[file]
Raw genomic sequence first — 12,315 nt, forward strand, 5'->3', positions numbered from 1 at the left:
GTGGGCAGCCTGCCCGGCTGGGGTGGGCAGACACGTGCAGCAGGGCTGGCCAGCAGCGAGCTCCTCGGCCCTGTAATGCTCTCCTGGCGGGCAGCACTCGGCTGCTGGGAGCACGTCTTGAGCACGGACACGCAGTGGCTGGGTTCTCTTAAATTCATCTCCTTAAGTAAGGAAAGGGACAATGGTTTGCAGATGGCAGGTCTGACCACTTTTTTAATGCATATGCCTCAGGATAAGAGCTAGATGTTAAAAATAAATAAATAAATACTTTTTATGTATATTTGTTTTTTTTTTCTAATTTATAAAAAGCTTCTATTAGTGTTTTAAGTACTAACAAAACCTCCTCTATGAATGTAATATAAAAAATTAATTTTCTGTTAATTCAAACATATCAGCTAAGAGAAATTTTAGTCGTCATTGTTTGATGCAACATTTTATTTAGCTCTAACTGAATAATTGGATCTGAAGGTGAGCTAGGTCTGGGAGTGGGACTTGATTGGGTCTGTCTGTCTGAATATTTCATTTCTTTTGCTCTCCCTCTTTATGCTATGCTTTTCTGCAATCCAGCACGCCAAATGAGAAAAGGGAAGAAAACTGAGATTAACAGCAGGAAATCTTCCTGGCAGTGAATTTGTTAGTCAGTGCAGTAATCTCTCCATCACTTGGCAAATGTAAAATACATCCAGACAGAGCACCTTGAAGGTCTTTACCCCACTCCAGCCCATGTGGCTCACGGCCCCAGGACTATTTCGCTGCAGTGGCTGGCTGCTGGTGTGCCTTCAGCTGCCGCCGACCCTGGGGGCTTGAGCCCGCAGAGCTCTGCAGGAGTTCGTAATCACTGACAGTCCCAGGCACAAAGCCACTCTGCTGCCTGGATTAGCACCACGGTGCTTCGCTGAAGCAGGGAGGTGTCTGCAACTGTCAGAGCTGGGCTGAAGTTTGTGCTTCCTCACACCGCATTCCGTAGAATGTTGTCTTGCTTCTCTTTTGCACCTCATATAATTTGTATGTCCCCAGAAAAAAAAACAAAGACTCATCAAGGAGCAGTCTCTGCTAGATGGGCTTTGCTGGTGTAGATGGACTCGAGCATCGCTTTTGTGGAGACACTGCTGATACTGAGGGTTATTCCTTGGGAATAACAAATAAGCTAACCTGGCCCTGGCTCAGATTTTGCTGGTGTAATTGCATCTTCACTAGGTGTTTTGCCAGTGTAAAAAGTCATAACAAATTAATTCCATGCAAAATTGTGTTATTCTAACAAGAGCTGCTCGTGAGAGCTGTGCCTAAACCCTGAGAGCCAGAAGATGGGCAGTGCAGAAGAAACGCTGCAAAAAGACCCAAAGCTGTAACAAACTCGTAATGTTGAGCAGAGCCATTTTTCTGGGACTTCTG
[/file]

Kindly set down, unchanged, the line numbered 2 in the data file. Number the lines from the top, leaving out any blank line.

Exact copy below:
GTGGGCAGCCTGCCCGGCTGGGGTGGGCAGACACGTGCAGCAGGGCTGGCCAGCAGCGAGCTCCTCGGCCCTGTAATGCTCTCCTGGCGGGCAGCACTCGGCTGCTGGGAGCACGTCTTGAGCACGGACACGCAGTGGCTGGGTTCTCTTAAATTCATCTCCTTAAGTAAGGAAAGGGACAATGGTTTGCAGATGGCAGGTCTGACCACTTTTTTAATGCATATGCCTCAGGATAAGAGCTAGATGTTAAAAATAAATAAATAAATACTTTTTATGTATATTTGTTTTTTTTTTCTAATTTATAAAAAGCTTCTATTAGTGTTTTAAGTACTAACAAAACCTCCTCTATGAATGTAATATAAAAAATTAATTTTCTGTTAATTCAAACATATCAGCTAAGAGAAATTTTAGTCGTCATTGTTTGATGCAACATTTTATTTAGCTCTAACTGAATAATTGGATCTGAAGGTGAGCTAGGTCTGGGAGTGGGACTTGATTGGGTCTGTCTGTCTGAATATTTCATTTCTTTTGCTCTCCCTCTTTATGCTATGCTTTTCTGCAATCCAGCACGCCAAATGAGAAAAGGGAAGAAAACTGAGATTAACAGCAGGAAATCTTCCTGGCAGTGAATTTGTTAGTCAGTGCAGTAATCTCTCCATCACTTGGCAAATGTAAAATACATCCAGACAGAGCACCTTGAAGGTCTTTACCCCACTCCAGCCCATGTGGCTCACGGCCCCAGGACTATTTCGCTGCAGTGGCTGGCTGCTGGTGTGCCTTCAGCTGCCGCCGACCCTGGGGGCTTGAGCCCGCAGAGCTCTGCAGGAGTTCGTAATCACTGACAGTCCCAGGCACAAAGCCACTCTGCTGCCTGGATTAGCACCACGGTGCTTCGCTGAAGCAGGGAGGTGTCTGCAACTGTCAGAGCTGGGCTGAAGTTTGTGCTTCCTCACACCGCATTCCGTAGAATGTTGTCTTGCTTCTCTTTTGCACCTCATATAATTTGTATGTCCCCAGAAAAAAAAACAAAGACTCATCAAGGAGCAGTCTCTGCTAGATGGGCTTTGCTGGTGTAGATGGACTCGAGCATCGCTTTTGTGGAGACACTGCTGATACTGAGGGTTATTCCTTGGGAATAACAAATAAGCTAACCTGGCCCTGGCTCAGATTTTGCTGGTGTAATTGCATCTTCACTAGGTGTTTTGCCAGTGTAAAAAGTCATAACAAATTAATTCCATGCAAAATTGTGTTATTCTAACAAGAGCTGCTCGTGAGAGCTGTGCCTAAACCCTGAGAGCCAGAAGATGGGCAGTGCAGAAGAAACGCTGCAAAAAGACCCAAAGCTGTAACAAACTCGTAATGTTGAGCAGAGCCATTTTTCTGGGACTTCTG